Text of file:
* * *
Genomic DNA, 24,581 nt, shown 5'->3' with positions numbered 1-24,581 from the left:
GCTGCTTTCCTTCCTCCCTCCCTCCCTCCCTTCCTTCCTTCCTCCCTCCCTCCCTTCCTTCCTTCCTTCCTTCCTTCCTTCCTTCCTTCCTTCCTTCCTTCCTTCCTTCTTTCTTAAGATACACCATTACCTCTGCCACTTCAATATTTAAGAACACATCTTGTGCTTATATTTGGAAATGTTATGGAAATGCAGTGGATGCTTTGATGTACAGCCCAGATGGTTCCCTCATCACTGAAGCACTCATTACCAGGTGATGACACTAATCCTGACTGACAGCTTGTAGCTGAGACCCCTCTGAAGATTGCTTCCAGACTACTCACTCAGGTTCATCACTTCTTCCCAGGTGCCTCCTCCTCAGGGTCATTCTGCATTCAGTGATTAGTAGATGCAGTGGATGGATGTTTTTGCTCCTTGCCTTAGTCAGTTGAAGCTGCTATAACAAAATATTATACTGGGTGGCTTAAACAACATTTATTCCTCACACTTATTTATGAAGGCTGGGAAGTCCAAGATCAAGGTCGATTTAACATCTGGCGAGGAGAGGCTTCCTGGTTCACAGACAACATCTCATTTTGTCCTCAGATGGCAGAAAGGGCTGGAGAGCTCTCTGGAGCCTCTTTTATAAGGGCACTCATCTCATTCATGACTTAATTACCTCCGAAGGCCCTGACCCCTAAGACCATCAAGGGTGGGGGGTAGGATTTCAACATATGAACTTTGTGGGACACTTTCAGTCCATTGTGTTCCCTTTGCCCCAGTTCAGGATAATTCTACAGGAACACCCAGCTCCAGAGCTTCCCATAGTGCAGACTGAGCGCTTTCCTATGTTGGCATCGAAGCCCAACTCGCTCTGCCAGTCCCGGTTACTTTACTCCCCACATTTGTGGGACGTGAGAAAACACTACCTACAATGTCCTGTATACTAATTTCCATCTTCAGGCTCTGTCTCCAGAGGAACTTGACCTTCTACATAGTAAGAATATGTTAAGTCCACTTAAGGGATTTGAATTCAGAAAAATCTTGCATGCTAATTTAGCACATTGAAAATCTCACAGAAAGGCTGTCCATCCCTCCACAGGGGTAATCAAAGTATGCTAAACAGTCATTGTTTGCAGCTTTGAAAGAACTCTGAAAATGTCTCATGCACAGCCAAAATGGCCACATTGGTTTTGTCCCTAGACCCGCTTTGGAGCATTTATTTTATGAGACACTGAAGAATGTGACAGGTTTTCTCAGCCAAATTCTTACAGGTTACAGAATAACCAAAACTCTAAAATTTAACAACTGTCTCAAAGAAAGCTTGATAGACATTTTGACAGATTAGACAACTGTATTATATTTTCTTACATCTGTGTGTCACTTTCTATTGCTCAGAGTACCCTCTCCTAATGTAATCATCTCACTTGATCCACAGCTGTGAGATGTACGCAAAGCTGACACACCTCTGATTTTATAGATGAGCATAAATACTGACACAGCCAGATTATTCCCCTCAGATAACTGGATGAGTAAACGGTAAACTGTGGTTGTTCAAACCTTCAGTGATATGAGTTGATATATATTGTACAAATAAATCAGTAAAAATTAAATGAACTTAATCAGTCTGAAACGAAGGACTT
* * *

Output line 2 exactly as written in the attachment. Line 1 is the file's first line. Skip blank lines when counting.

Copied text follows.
GCTGCTTTCCTTCCTCCCTCCCTCCCTCCCTTCCTTCCTTCCTCCCTCCCTCCCTTCCTTCCTTCCTTCCTTCCTTCCTTCCTTCCTTCCTTCCTTCCTTCCTTCCTTCTTTCTTAAGATACACCATTACCTCTGCCACTTCAATATTTAAGAACACATCTTGTGCTTATATTTGGAAATGTTATGGAAATGCAGTGGATGCTTTGATGTACAGCCCAGATGGTTCCCTCATCACTGAAGCACTCATTACCAGGTGATGACACTAATCCTGACTGACAGCTTGTAGCTGAGACCCCTCTGAAGATTGCTTCCAGACTACTCACTCAGGTTCATCACTTCTTCCCAGGTGCCTCCTCCTCAGGGTCATTCTGCATTCAGTGATTAGTAGATGCAGTGGATGGATGTTTTTGCTCCTTGCCTTAGTCAGTTGAAGCTGCTATAACAAAATATTATACTGGGTGGCTTAAACAACATTTATTCCTCACACTTATTTATGAAGGCTGGGAAGTCCAAGATCAAGGTCGATTTAACATCTGGCGAGGAGAGGCTTCCTGGTTCACAGACAACATCTCATTTTGTCCTCAGATGGCAGAAAGGGCTGGAGAGCTCTCTGGAGCCTCTTTTATAAGGGCACTCATCTCATTCATGACTTAATTACCTCCGAAGGCCCTGACCCCTAAGACCATCAAGGGTGGGGGGTAGGATTTCAACATATGAACTTTGTGGGACACTTTCAGTCCATTGTGTTCCCTTTGCCCCAGTTCAGGATAATTCTACAGGAACACCCAGCTCCAGAGCTTCCCATAGTGCAGACTGAGCGCTTTCCTATGTTGGCATCGAAGCCCAACTCGCTCTGCCAGTCCCGGTTACTTTACTCCCCACATTTGTGGGACGTGAGAAAACACTACCTACAATGTCCTGTATACTAATTTCCATCTTCAGGCTCTGTCTCCAGAGGAACTTGACCTTCTACATAGTAAGAATATGTTAAGTCCACTTAAGGGATTTGAATTCAGAAAAATCTTGCATGCTAATTTAGCACATTGAAAATCTCACAGAAAGGCTGTCCATCCCTCCACAGGGGTAATCAAAGTATGCTAAACAGTCATTGTTTGCAGCTTTGAAAGAACTCTGAAAATGTCTCATGCACAGCCAAAATGGCCACATTGGTTTTGTCCCTAGACCCGCTTTGGAGCATTTATTTTATGAGACACTGAAGAATGTGACAGGTTTTCTCAGCCAAATTCTTACAGGTTACAGAATAACCAAAACTCTAAAATTTAACAACTGTCTCAAAGAAAGCTTGATAGACATTTTGACAGATTAGACAACTGTATTATATTTTCTTACATCTGTGTGTCACTTTCTATTGCTCAGAGTACCCTCTCCTAATGTAATCATCTCACTTGATCCACAGCTGTGAGATGTACGCAAAGCTGACACACCTCTGATTTTATAGATGAGCATAAATACTGACACAGCCAGATTATTCCCCTCAGATAACTGGATGAGTAAACGGTAAACTGTGGTTGTTCAAACCTTCAGTGATATGAGTTGATATATATTGTACAAATAAATCAGTAAAAATTAAATGAACTTAATCAGTCTGAAACGAAGGACTT